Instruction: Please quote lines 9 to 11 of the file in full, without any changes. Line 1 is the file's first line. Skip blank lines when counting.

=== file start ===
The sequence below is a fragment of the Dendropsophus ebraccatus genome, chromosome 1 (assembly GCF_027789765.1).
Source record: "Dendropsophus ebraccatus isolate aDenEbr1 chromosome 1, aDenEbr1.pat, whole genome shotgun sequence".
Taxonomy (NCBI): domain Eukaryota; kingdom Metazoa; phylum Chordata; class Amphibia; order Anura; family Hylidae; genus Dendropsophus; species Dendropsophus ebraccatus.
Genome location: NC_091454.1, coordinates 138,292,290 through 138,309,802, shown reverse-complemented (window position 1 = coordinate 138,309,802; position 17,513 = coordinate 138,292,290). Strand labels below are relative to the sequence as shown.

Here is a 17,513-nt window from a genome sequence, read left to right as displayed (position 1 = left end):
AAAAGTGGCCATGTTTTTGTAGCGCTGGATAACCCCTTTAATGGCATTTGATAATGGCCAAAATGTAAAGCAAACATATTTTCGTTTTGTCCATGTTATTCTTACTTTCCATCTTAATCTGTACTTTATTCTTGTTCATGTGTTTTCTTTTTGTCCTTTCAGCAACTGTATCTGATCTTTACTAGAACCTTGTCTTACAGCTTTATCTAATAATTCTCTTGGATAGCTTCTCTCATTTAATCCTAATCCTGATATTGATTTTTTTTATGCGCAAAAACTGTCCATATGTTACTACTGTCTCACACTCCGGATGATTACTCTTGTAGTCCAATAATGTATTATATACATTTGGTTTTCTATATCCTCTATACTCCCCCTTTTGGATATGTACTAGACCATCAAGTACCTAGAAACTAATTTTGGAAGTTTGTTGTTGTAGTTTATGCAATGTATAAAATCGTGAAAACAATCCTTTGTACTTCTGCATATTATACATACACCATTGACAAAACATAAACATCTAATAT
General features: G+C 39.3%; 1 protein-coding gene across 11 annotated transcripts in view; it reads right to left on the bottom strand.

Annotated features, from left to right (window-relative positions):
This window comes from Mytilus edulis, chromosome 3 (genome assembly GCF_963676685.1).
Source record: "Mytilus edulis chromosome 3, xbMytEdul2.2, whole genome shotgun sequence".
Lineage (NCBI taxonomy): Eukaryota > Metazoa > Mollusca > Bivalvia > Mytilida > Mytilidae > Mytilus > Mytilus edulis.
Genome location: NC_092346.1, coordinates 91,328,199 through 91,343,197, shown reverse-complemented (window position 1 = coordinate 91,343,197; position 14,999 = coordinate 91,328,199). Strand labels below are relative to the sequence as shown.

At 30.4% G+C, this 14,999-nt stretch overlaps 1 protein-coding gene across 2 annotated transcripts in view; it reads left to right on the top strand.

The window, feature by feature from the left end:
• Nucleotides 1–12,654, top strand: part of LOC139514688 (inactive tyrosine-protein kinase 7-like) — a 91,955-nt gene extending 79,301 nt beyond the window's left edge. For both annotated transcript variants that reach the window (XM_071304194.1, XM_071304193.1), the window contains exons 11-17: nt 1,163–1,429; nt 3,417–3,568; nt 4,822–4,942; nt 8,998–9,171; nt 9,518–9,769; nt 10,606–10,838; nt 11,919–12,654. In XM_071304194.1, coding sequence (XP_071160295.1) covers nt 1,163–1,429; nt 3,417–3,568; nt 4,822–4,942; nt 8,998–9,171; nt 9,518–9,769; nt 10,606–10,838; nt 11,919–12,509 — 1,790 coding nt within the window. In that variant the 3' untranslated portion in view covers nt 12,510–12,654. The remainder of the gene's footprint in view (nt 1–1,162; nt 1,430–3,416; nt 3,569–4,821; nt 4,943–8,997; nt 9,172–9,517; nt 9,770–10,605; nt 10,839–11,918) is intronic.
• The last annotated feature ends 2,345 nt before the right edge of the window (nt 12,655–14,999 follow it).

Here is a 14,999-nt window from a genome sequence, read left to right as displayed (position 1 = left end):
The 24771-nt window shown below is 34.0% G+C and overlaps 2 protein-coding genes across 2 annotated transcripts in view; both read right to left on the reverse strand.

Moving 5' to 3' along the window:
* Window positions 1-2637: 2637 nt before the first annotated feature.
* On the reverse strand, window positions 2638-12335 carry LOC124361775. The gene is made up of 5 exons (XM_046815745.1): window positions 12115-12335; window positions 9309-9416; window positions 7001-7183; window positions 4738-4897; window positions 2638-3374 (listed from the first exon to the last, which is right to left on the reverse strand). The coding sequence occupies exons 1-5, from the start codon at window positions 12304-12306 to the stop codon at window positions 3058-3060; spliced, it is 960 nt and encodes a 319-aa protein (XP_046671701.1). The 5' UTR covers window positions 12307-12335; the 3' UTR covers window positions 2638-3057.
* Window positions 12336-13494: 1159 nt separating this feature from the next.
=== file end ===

This window comes from Mytilus edulis, chromosome 3 (genome assembly GCF_963676685.1).
Source record: "Mytilus edulis chromosome 3, xbMytEdul2.2, whole genome shotgun sequence".
Lineage (NCBI taxonomy): Eukaryota > Metazoa > Mollusca > Bivalvia > Mytilida > Mytilidae > Mytilus > Mytilus edulis.